From Northwestern Iranian inspired artwork to handmade local potteries, Herby invites you to dive into Iran’s homey culture full of organic and fresh homemade dishes.
Think of Herby as a big family offering you a seat at their table. You will witness the vibrant culture being expressed through the spices, food and atmosphere allowing friends and family to get together to socialize over food and reminisce over the memories made back home. Owner Javad Zehdifar expresses his generosity and shows his big heart through his customer service and desire in wanting to share his love for food with others.
The family-run business is named after Herbi, a village known for their rose-filled fields located near Zehdifar’s hometown in Tabriz. Of course, as some of you may know, the term herby is defined as a food or drink having lots of taste and smell of herbs. It resembles the perfect representation of the Iranian kitchen cuisine.
Zehdifar has developed his love and passion for cooking at a very early age and was always aspired to open his own restaurant. Prior to opening up Herby, he owned a small take-out spot for nearly a decade. Now, years later he turned his dreams into reality and opened his door to the Riverdale and Danforth community by offering delicious dishes made with recipes passed down from his mother and grandmother.
“The food is not just for the business,” Zehdifar says. “The food is part of our culture, it’s art. That’s why I made this a cultural and artistic space.”
The place is decorated with items and art pieces that remind him of Tabriz. It also includes photographs taken by his son-in-law, handmade pottery imported from Tabriz and a large seven-piece artwork based on an Iranian poem called “The Conference of the Birds”.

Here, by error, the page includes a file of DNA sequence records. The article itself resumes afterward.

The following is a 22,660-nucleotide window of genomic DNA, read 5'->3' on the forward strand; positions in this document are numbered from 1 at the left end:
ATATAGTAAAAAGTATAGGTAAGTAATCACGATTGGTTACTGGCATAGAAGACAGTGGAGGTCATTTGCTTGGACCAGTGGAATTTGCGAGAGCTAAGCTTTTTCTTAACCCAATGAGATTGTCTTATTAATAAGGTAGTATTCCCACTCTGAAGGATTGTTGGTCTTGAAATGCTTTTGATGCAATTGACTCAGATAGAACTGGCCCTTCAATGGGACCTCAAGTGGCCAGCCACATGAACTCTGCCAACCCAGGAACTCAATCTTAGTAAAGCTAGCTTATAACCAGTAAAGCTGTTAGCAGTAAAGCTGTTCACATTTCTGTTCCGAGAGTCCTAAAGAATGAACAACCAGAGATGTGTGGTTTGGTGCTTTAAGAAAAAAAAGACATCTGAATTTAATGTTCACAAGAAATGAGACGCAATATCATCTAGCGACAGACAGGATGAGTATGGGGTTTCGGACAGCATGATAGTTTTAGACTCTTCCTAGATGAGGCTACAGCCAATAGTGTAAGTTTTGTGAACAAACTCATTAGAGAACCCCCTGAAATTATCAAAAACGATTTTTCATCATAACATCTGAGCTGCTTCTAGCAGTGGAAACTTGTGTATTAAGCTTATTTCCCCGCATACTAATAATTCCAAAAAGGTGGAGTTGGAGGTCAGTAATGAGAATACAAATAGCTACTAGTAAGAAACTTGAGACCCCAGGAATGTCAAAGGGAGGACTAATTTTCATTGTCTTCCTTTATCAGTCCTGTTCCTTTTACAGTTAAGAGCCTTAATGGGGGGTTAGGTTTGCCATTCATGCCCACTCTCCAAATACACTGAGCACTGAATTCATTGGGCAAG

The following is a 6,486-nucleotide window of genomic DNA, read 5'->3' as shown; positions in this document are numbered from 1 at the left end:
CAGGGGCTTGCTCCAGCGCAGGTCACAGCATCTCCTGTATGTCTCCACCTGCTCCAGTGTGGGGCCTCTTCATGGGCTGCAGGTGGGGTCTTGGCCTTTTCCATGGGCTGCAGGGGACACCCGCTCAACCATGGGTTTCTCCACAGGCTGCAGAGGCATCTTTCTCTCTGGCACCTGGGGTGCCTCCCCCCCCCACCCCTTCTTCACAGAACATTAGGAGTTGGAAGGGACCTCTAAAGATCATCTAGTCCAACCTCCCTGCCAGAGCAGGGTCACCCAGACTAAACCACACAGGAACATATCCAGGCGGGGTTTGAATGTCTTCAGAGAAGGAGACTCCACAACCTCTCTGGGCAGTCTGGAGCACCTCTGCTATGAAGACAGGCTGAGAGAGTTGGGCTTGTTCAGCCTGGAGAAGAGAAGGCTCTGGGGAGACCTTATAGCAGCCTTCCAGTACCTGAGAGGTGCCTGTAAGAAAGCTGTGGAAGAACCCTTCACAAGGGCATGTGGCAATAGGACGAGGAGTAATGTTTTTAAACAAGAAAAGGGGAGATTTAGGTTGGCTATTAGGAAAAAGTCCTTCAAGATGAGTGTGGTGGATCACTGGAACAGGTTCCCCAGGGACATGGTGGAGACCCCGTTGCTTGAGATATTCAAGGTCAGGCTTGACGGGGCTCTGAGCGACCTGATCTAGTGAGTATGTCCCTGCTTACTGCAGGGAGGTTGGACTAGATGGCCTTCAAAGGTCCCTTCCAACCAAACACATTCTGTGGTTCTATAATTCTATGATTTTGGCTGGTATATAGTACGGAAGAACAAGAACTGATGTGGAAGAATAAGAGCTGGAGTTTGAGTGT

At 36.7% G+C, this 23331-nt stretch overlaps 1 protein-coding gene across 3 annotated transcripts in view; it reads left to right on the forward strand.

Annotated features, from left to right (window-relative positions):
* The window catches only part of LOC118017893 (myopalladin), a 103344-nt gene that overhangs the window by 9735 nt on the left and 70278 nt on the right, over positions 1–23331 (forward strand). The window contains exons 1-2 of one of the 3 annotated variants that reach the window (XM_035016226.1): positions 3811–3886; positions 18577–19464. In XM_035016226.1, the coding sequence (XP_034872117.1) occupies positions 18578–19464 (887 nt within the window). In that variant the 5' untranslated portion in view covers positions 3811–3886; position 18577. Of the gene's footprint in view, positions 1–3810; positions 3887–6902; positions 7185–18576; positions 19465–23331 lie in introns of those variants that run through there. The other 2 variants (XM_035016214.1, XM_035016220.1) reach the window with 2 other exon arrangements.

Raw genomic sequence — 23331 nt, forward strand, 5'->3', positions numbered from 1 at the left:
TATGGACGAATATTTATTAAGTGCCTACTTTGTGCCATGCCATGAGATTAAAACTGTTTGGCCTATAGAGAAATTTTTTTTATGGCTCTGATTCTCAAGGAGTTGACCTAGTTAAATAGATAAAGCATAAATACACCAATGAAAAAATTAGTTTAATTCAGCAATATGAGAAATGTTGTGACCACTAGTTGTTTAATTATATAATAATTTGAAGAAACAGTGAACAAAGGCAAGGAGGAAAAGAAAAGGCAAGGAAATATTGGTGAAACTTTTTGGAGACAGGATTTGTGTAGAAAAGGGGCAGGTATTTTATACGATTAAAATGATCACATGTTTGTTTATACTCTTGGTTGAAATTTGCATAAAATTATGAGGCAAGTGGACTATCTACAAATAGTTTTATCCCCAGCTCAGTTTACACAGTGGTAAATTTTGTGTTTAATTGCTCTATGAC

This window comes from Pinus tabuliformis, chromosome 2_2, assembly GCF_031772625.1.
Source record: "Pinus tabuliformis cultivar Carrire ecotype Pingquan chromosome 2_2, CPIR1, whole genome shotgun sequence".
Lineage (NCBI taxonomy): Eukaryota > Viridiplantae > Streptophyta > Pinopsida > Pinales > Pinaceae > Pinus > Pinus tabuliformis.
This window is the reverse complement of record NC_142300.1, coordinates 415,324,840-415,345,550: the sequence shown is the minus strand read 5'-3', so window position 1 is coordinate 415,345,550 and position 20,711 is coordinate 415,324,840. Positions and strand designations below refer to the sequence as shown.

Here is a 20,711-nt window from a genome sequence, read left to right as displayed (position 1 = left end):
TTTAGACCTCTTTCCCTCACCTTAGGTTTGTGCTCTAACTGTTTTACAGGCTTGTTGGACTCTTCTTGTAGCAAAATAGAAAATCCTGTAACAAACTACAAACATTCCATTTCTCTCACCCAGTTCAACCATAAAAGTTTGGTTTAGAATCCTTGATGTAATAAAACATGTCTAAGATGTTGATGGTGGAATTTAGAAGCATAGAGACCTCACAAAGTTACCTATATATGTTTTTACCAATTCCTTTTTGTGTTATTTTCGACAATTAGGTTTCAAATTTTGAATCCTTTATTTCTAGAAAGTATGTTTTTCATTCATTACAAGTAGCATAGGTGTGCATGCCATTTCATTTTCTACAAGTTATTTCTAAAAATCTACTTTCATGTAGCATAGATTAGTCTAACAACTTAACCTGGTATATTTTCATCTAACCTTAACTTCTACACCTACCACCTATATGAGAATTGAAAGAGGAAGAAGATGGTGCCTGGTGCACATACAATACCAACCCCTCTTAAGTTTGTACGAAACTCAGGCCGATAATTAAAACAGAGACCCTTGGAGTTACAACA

If you observe the artwork closely, you’ll find a breathtaking photograph of his niece picking roses at a farm in Herbi.
Herby does serve your all-time favourite Persian kebabs, but they are particularly known for their unique Azerbaijani style menu, which includes meals like piti and tava kebab – all well worth a try! Note that each Iranian province uses different herbs, spices and vegetables to season their dishes.
Piti is a very rich meal as it contains lamb and chickpea that is served in a traditional piti pot (handmade and imported from Tabriz), and it requires a bit of mashing using a mallet.
The serving of their tea could personally be my favourite thing on the menu as they boil the (imported) organic tea the traditional way for several hours and serve it in the traditional Persian tea pot along with its tiny teacups and Iranian sweets.
Tava kebab is made very differently than the kebab you may purchase at your Persian take-out restaurant. Instead, it’s made in a tava (a pan) – along with its vegetables and rice or tahdig (also known as rice that has a thin crust of slightly browned rice that’s produced on the bottom of the cooking pot).
Zehdifar enjoys cooking so much that he considers all the dishes on the menu to be his kids, especially because they originate from his hometown, a place very close to his heart.
You’re in for a treat!
397 Danforth Ave
Catering services are also available upon request.